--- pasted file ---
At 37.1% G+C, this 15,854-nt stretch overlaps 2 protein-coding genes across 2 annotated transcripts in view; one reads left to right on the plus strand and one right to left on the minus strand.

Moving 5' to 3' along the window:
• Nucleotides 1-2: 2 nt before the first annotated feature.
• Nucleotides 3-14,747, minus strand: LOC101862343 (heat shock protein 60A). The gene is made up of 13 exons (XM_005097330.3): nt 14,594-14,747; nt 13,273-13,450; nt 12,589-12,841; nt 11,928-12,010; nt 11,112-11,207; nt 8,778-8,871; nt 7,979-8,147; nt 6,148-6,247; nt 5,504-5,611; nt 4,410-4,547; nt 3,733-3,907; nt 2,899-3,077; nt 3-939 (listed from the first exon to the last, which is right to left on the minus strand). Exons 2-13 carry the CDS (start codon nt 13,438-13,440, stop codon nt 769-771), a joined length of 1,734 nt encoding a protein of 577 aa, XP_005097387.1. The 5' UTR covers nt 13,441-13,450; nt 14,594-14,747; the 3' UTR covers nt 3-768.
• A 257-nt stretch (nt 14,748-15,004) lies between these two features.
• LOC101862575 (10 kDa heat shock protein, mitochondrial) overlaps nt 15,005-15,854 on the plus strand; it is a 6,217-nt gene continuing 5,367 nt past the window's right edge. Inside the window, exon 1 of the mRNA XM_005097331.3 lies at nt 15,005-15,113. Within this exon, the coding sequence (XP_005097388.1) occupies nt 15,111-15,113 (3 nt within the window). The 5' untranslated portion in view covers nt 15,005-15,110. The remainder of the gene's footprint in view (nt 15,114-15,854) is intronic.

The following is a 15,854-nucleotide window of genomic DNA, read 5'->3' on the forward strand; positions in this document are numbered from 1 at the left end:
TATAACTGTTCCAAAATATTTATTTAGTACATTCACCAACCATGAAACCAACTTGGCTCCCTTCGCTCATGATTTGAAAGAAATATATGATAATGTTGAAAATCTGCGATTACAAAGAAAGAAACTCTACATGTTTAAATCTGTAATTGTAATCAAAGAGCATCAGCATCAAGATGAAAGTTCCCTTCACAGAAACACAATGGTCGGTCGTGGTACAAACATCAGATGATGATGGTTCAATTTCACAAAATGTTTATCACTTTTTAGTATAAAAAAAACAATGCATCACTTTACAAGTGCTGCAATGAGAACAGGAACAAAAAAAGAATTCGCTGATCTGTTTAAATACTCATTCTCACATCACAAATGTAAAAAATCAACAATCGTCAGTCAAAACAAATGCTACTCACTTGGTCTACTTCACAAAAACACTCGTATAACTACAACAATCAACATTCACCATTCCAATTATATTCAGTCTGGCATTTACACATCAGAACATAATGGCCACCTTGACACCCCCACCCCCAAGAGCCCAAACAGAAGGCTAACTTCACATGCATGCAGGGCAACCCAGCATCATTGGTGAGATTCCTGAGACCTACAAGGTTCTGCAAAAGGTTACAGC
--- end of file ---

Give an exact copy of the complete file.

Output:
At 37.1% G+C, this 15,854-nt stretch overlaps 2 protein-coding genes across 2 annotated transcripts in view; one reads left to right on the plus strand and one right to left on the minus strand.

Moving 5' to 3' along the window:
• Nucleotides 1-2: 2 nt before the first annotated feature.
• Nucleotides 3-14,747, minus strand: LOC101862343 (heat shock protein 60A). The gene is made up of 13 exons (XM_005097330.3): nt 14,594-14,747; nt 13,273-13,450; nt 12,589-12,841; nt 11,928-12,010; nt 11,112-11,207; nt 8,778-8,871; nt 7,979-8,147; nt 6,148-6,247; nt 5,504-5,611; nt 4,410-4,547; nt 3,733-3,907; nt 2,899-3,077; nt 3-939 (listed from the first exon to the last, which is right to left on the minus strand). Exons 2-13 carry the CDS (start codon nt 13,438-13,440, stop codon nt 769-771), a joined length of 1,734 nt encoding a protein of 577 aa, XP_005097387.1. The 5' UTR covers nt 13,441-13,450; nt 14,594-14,747; the 3' UTR covers nt 3-768.
• A 257-nt stretch (nt 14,748-15,004) lies between these two features.
• LOC101862575 (10 kDa heat shock protein, mitochondrial) overlaps nt 15,005-15,854 on the plus strand; it is a 6,217-nt gene continuing 5,367 nt past the window's right edge. Inside the window, exon 1 of the mRNA XM_005097331.3 lies at nt 15,005-15,113. Within this exon, the coding sequence (XP_005097388.1) occupies nt 15,111-15,113 (3 nt within the window). The 5' untranslated portion in view covers nt 15,005-15,110. The remainder of the gene's footprint in view (nt 15,114-15,854) is intronic.

The following is a 15,854-nucleotide window of genomic DNA, read 5'->3' on the forward strand; positions in this document are numbered from 1 at the left end:
TATAACTGTTCCAAAATATTTATTTAGTACATTCACCAACCATGAAACCAACTTGGCTCCCTTCGCTCATGATTTGAAAGAAATATATGATAATGTTGAAAATCTGCGATTACAAAGAAAGAAACTCTACATGTTTAAATCTGTAATTGTAATCAAAGAGCATCAGCATCAAGATGAAAGTTCCCTTCACAGAAACACAATGGTCGGTCGTGGTACAAACATCAGATGATGATGGTTCAATTTCACAAAATGTTTATCACTTTTTAGTATAAAAAAAACAATGCATCACTTTACAAGTGCTGCAATGAGAACAGGAACAAAAAAAGAATTCGCTGATCTGTTTAAATACTCATTCTCACATCACAAATGTAAAAAATCAACAATCGTCAGTCAAAACAAATGCTACTCACTTGGTCTACTTCACAAAAACACTCGTATAACTACAACAATCAACATTCACCATTCCAATTATATTCAGTCTGGCATTTACACATCAGAACATAATGGCCACCTTGACACCCCCACCCCCAAGAGCCCAAACAGAAGGCTAACTTCACATGCATGCAGGGCAACCCAGCATCATTGGTGAGATTCCTGAGACCTACAAGGTTCTGCAAAAGGTTACAGC